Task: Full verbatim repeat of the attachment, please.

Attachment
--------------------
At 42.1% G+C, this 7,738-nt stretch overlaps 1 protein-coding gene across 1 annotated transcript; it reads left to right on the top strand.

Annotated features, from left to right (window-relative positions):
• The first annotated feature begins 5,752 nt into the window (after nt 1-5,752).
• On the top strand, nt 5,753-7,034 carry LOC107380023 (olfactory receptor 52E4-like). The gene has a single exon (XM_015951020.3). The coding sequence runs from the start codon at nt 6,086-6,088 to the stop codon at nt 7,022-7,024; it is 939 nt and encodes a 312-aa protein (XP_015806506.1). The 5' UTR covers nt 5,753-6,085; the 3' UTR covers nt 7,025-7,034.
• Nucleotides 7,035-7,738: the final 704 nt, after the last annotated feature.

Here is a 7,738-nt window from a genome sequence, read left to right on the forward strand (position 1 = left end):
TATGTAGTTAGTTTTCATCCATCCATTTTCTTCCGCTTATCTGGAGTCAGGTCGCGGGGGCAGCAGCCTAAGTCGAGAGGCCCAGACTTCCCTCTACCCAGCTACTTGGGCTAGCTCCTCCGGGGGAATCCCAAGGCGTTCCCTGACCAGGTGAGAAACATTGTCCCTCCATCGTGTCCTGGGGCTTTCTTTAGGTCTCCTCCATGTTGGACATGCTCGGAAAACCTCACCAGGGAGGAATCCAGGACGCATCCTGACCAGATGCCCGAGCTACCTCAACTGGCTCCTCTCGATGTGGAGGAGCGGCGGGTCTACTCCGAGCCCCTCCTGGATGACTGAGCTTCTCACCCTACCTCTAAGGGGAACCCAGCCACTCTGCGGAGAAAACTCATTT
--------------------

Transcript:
At 42.1% G+C, this 7,738-nt stretch overlaps 1 protein-coding gene across 1 annotated transcript; it reads left to right on the top strand.

Annotated features, from left to right (window-relative positions):
• The first annotated feature begins 5,752 nt into the window (after nt 1-5,752).
• On the top strand, nt 5,753-7,034 carry LOC107380023 (olfactory receptor 52E4-like). The gene has a single exon (XM_015951020.3). The coding sequence runs from the start codon at nt 6,086-6,088 to the stop codon at nt 7,022-7,024; it is 939 nt and encodes a 312-aa protein (XP_015806506.1). The 5' UTR covers nt 5,753-6,085; the 3' UTR covers nt 7,025-7,034.
• Nucleotides 7,035-7,738: the final 704 nt, after the last annotated feature.

Here is a 7,738-nt window from a genome sequence, read left to right on the forward strand (position 1 = left end):
TATGTAGTTAGTTTTCATCCATCCATTTTCTTCCGCTTATCTGGAGTCAGGTCGCGGGGGCAGCAGCCTAAGTCGAGAGGCCCAGACTTCCCTCTACCCAGCTACTTGGGCTAGCTCCTCCGGGGGAATCCCAAGGCGTTCCCTGACCAGGTGAGAAACATTGTCCCTCCATCGTGTCCTGGGGCTTTCTTTAGGTCTCCTCCATGTTGGACATGCTCGGAAAACCTCACCAGGGAGGAATCCAGGACGCATCCTGACCAGATGCCCGAGCTACCTCAACTGGCTCCTCTCGATGTGGAGGAGCGGCGGGTCTACTCCGAGCCCCTCCTGGATGACTGAGCTTCTCACCCTACCTCTAAGGGGAACCCAGCCACTCTGCGGAGAAAACTCATTT